GDPR: What Is it and What Does it Mean for Me?
Since 2018, the General Data Protection Regulation (GDPR) is being enforced
The GDPR protects the data and privacy of all citizens living in the European Union (EU) and the European Economic Area (EEA). In addition, the GDPR protects the transfer of data to a region outside of the EU/EEA. The GDPR protects all the data that can be used to identify a person, both directly and indirectly. Protected examples include photos, names, people’s religious status, (e-)mail addresses, birth dates, medical or financial information, employment records, and even social media posts.
The GDPR is put in place to give people control over their own data. Consequently, you now have to give consent before an organization can use your data. The GDPR also gives you the right to revoke your consent whenever you want. Finally, because of the GDPR you can request a transferrable copy of the data that an organization has collected about you and, in some cases, you even have the right to have your data erased.
The GDPR states that organizations that process personal data must explicitly notify their data subjects, state the duration that they retain the data for, specify whether the data is shared with third parties and whether the data will remain within the EU/EEA, and declare the purpose and the lawful basis of their data collection. In addition, they must employ both organizational and technical measures to ensure that the personal data is protected. For example, an organization could use “anonymization” or “pseudonymization” across their personal dataset to hide people’s real identities. Consequently, it must be impossible to use this data to identify someone without complementary information (which may not be stored in the same place).
Also, the GDPR states that an organization’s privacy settings must be put on the highest possible standards by default to ensure that personal data is not available to the public without a person’s consent. Furthermore, if a data breach affects people’s privacy, the organization has 72 hours to report this to the public. Finally, if an organization processes personal data regularly or systematically as part of its core activities, it must hire a data protection officer to guarantee the organization’s GDPR compliance.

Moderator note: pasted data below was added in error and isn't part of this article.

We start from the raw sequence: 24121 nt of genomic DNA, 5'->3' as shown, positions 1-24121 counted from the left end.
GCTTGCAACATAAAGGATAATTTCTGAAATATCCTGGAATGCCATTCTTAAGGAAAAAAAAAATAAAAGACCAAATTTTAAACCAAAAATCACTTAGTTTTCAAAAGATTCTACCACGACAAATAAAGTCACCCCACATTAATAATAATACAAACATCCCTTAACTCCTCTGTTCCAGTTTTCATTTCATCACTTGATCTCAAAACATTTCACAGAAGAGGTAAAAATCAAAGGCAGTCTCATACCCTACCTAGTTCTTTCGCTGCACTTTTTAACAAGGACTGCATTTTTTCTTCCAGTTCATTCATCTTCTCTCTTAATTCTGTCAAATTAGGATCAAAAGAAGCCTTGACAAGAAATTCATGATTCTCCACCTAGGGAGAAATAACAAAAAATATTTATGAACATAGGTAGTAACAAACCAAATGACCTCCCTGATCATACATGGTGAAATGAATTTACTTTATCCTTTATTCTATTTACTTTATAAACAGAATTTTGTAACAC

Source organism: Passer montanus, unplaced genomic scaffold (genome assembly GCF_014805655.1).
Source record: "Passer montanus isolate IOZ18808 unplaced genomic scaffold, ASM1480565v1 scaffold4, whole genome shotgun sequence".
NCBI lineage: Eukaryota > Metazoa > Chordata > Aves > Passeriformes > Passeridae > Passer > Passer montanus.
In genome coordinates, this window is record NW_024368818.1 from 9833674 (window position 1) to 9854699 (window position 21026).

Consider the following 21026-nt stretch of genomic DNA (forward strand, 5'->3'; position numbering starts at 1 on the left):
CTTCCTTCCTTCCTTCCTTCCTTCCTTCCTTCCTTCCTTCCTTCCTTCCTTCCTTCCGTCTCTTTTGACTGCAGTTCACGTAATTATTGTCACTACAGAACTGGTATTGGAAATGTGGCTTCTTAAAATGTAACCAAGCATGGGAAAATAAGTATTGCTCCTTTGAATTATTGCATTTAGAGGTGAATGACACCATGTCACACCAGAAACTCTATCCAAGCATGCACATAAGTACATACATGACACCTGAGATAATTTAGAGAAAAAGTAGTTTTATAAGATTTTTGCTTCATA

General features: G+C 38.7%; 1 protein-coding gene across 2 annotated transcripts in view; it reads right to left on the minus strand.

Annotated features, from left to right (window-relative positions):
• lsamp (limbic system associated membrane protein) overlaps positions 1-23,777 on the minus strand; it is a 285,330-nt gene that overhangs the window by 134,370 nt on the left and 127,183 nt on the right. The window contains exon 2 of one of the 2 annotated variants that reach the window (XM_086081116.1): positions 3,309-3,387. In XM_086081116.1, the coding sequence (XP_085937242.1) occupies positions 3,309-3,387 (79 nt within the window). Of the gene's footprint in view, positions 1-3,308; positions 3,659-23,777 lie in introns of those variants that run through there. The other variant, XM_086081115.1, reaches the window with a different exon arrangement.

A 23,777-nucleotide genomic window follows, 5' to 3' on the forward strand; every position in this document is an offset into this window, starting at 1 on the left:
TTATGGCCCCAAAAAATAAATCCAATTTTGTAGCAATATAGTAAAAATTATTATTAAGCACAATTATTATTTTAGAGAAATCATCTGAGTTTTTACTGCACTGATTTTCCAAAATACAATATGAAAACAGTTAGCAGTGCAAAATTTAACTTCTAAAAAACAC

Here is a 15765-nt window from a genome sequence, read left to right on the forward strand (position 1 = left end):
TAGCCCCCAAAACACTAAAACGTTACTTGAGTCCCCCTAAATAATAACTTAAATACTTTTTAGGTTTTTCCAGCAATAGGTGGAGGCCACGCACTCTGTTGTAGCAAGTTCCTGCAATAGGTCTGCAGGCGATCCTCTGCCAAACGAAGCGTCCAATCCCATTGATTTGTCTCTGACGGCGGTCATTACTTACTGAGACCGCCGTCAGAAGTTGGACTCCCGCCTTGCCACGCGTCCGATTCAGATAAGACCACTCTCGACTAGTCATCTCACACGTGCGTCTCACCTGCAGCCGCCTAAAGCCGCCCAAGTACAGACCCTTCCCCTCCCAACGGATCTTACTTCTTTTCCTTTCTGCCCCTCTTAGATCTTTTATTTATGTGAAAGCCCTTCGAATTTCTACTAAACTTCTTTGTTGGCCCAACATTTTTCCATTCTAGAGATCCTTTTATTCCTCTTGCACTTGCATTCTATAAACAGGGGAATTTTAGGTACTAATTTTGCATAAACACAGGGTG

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When does my organization need to be GDPR-compliant?
The unification of EU regulations pertaining to personal data through the GDPR universalizes the regulations for all organizations. Consequently, your organization has to abide by the GDPR if it does business in the EU/EEA or if it possess, processes, or controls (e.g. a cloud service) data of an EU/EEA citizen, regardless of the location of its headquarters. However, for a “purely personal or household activity, and thus with no connection to a professional or commercial activity,” you don’t have to abide by the GDPR.
Data protection outside of the EU/EEA
Although the GDPR is not an entirely new or European idea per se, it is the most comprehensive regulation of this moment. With the GDPR, the EU/EEA takes a step forward to protect people’s privacy and guarantee personal data control. It is not surprising, then, that many international companies have adopted the GDPR’s privacy standards as well. Also the United Kingdom’s Data Protection Act 2018 is similar to the GDPR, which means that when the UK leaves the EU, their organizations will still have to abide by the UK’s act and thus ensure that people’s data and privacy remains secured. However, when data is transferred to the UK after it leaves the EU, the UK will be regarded as a “third country,” which organizations must then state explicitly to their data subjects.
Besides the UK, the EU considers the following countries’ data protection to be adequate as well: Andorra, Argentina, Canada, Faroe Islands, Guernsey, Israel, Isle of Man, Japan, Jersey, New Zealand, Switzerland, the U.S.A., and Uruguay.
Your own GDPR-proof website or application
Are you still not entirely sure how to approach the GDPR for your own website or application? At Rocket Minds we can help you. We have gathered the expertise to judge whether your website or app actually needs to be GDPR-compliant, and how to achieve this in the development of our products. In addition, we also offer checks for old websites and applications to see if they are already GDPR-compliant, or whether they need any changes to comply with the current laws revolving around privacy and data control. Thus, if you have any questions regarding this topic, simply contact us for a free introduction meeting so we can discuss the privacy issues pertaining to your digital product together.
Do you have a question or do you want a quote for your own GDPR-compliant website or application? Reach out to us or leave your contact details below so we can call you back.